Blondette: Bistro Blessing

Poached Lobster. Photos by Mike Hnida
Poached Lobster. Photos by Mike Hnida

Blondette, je t’adore!

Yes, I’ve fallen head over heels for the new restaurant, anchoring the fifth floor of the Rand Hotel in downtown Minneapolis. At (way-too) long last, the city once again hosts a kitchen devoted to French bistro classics, and it comes our way from that restaurateur who never sleeps, Daniel del Prado (Martina, Colita, Josefina, Cardamom, Sanjusan, etc.). 

The dreamy setting, under a transparent domed ceiling, is couched in cozy shadows, backlit in soft lavender. Tables, banquettes and bar stools aside the open kitchen welcome lovers of bistro classics, which del Prado has edited for today’s palates—a list of 21 delectable edibles ranging from small-plate snacks (oysters, shrimp or tuna crudo, etc.) to mini-entrees like lobster, scallops and a full-on cote de boeuf for two, $95. (Not to worry: Many of the shareable plates ring in under $20.)

We began our meander through the menu with the Lyonnaise salad—the French bistro classic, here interpreted with frisee as the greens of choice, rinsed with a perky but not intrusive sherry vinaigrette. The usual lardon batons were miniaturized into a sweet/salty small dice of bacon, while the egg that crowns this creation here has achieved the jammy-yolk stage rather than acting as a spurt of golden goodness to dress the plate when punctured by a fork. (Moi, I love the chance to blend the rich, flowing egg yolk into the greens, but Blondette’s more sober take come off just fine, too.)

Beef Tartare

Next, we summoned an item seldom seen, these days, on a Minnesota menu—sweetbreads. Those appendages of veal—chewy bits, sort of like cooked shrimp in texture—mingle with earthy mushrooms moistened by madeira jus upon a bed of pommes puree (OK, plain ol’ mashed potatoes, and delicious ones): rich, rich, rich. Off to a good start!

Escargot next (I remind you, it’s back to the classics here)—chewy, deeply-flavored morsels accompanied by whole cloves of garlic and paired with, of all things, bone marrow—and not the usual slender rib to delve, but apparently the rib of a brontosaurus. A deeply rich Bordelaise sauce enrobes and tempers what otherwise might be an embarrassment of riches, further leavened by an herb salad and served with hearty toasts upon which to slather the ivory marrow’s largesse.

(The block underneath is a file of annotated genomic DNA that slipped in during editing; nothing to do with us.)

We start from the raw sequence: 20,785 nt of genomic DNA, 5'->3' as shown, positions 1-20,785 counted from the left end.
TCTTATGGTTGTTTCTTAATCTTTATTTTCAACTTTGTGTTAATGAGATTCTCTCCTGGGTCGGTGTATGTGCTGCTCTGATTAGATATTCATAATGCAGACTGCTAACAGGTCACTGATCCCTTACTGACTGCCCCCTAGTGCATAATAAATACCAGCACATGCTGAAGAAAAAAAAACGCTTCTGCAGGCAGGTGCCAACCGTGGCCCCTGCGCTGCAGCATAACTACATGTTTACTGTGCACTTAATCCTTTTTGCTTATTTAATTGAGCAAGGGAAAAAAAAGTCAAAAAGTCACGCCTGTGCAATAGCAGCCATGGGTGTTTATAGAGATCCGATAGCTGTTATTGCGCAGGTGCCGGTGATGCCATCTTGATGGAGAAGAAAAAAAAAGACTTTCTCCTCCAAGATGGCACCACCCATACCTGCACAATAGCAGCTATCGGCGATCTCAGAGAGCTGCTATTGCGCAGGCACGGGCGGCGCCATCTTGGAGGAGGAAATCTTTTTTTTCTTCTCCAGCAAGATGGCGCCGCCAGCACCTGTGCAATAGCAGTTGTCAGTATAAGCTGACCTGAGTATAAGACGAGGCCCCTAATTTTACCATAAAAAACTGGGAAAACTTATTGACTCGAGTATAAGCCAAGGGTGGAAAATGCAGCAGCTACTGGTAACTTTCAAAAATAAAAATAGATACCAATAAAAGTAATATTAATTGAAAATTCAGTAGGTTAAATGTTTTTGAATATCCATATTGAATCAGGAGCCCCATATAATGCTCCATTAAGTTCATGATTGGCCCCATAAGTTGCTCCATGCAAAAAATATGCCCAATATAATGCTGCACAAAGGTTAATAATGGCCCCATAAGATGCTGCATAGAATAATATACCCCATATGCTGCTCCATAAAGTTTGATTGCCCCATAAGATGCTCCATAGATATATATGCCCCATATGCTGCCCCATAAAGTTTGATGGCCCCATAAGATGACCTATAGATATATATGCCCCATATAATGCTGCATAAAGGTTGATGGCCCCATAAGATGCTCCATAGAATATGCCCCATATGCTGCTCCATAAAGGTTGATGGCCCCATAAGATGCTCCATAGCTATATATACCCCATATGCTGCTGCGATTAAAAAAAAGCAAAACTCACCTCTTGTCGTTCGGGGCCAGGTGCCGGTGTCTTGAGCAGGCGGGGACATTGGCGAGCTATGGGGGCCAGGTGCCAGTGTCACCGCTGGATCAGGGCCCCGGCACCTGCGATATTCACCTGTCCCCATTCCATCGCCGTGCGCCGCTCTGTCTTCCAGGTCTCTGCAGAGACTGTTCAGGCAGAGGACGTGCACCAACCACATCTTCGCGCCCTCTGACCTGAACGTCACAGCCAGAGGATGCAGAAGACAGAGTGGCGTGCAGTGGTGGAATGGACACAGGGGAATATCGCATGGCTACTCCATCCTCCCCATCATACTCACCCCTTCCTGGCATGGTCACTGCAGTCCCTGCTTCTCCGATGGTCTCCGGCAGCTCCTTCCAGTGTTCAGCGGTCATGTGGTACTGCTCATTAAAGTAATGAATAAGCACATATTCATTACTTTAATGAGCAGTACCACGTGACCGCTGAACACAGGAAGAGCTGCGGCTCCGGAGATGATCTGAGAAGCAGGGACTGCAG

That’s three rich courses so far, so why not make it four? Especially when we spied lobster ($29) on the list. The sweet, perfectly timed tail flesh could come out on a saltine cracker and I’d be happy. But, making us happier still, it’s served bathed lightly in Sauce Americaine (onions, tomatoes, white wine, butter, fish stock and whatnot), presented with bits of artichoke and mildly simmering fresno chilies. 

The Rand Tower Martini

Because the restaurant had been open only a few days, desserts at this point came from another of del Prado’s kitchens—in this case, a tasty fig tart. With so many edible reasons to return— from the jalapeno-sparked charred leeks recommended by our excellent server to duck a l’orange; from a country terrine to a chicken roulade with choucroute bread pudding—I’m considering taking a permanent room in the hotel.

(But wait! Lovable restaurateur Vincent Francoual is returning to the French dining scene with his new bistro, Chloe, in an Eastside hotel. Are we doubly blessed, or what?) 

Rand Hotel
527 S. Marquette

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